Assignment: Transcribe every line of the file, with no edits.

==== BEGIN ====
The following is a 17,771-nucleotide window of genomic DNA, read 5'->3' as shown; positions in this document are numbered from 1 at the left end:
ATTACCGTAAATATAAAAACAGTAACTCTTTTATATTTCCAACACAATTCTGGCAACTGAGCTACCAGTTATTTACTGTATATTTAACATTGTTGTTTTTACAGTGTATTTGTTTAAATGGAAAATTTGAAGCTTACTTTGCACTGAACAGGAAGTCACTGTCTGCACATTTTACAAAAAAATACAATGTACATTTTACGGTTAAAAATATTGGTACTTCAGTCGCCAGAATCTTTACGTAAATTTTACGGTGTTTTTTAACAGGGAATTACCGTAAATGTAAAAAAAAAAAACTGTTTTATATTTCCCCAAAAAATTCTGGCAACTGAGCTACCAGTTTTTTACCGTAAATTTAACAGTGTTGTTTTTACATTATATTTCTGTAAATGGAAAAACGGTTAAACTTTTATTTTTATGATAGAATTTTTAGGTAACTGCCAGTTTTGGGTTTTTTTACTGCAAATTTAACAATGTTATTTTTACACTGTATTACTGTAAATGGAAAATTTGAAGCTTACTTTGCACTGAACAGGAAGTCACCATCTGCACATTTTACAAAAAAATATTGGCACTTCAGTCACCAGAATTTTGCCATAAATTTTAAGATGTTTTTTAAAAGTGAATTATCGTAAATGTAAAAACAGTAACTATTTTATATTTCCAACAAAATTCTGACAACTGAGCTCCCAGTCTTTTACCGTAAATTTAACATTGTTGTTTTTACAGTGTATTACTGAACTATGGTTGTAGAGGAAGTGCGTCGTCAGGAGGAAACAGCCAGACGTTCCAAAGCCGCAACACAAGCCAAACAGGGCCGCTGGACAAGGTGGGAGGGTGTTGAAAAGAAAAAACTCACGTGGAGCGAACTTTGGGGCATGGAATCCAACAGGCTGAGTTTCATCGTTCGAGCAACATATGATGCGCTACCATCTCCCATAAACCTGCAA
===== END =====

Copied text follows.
The following is a 17,771-nucleotide window of genomic DNA, read 5'->3' as shown; positions in this document are numbered from 1 at the left end:
ATTACCGTAAATATAAAAACAGTAACTCTTTTATATTTCCAACACAATTCTGGCAACTGAGCTACCAGTTATTTACTGTATATTTAACATTGTTGTTTTTACAGTGTATTTGTTTAAATGGAAAATTTGAAGCTTACTTTGCACTGAACAGGAAGTCACTGTCTGCACATTTTACAAAAAAATACAATGTACATTTTACGGTTAAAAATATTGGTACTTCAGTCGCCAGAATCTTTACGTAAATTTTACGGTGTTTTTTAACAGGGAATTACCGTAAATGTAAAAAAAAAAAACTGTTTTATATTTCCCCAAAAAATTCTGGCAACTGAGCTACCAGTTTTTTACCGTAAATTTAACAGTGTTGTTTTTACATTATATTTCTGTAAATGGAAAAACGGTTAAACTTTTATTTTTATGATAGAATTTTTAGGTAACTGCCAGTTTTGGGTTTTTTTACTGCAAATTTAACAATGTTATTTTTACACTGTATTACTGTAAATGGAAAATTTGAAGCTTACTTTGCACTGAACAGGAAGTCACCATCTGCACATTTTACAAAAAAATATTGGCACTTCAGTCACCAGAATTTTGCCATAAATTTTAAGATGTTTTTTAAAAGTGAATTATCGTAAATGTAAAAACAGTAACTATTTTATATTTCCAACAAAATTCTGACAACTGAGCTCCCAGTCTTTTACCGTAAATTTAACATTGTTGTTTTTACAGTGTATTACTGAACTATGGTTGTAGAGGAAGTGCGTCGTCAGGAGGAAACAGCCAGACGTTCCAAAGCCGCAACACAAGCCAAACAGGGCCGCTGGACAAGGTGGGAGGGTGTTGAAAAGAAAAAACTCACGTGGAGCGAACTTTGGGGCATGGAATCCAACAGGCTGAGTTTCATCGTTCGAGCAACATATGATGCGCTACCATCTCCCATAAACCTGCAA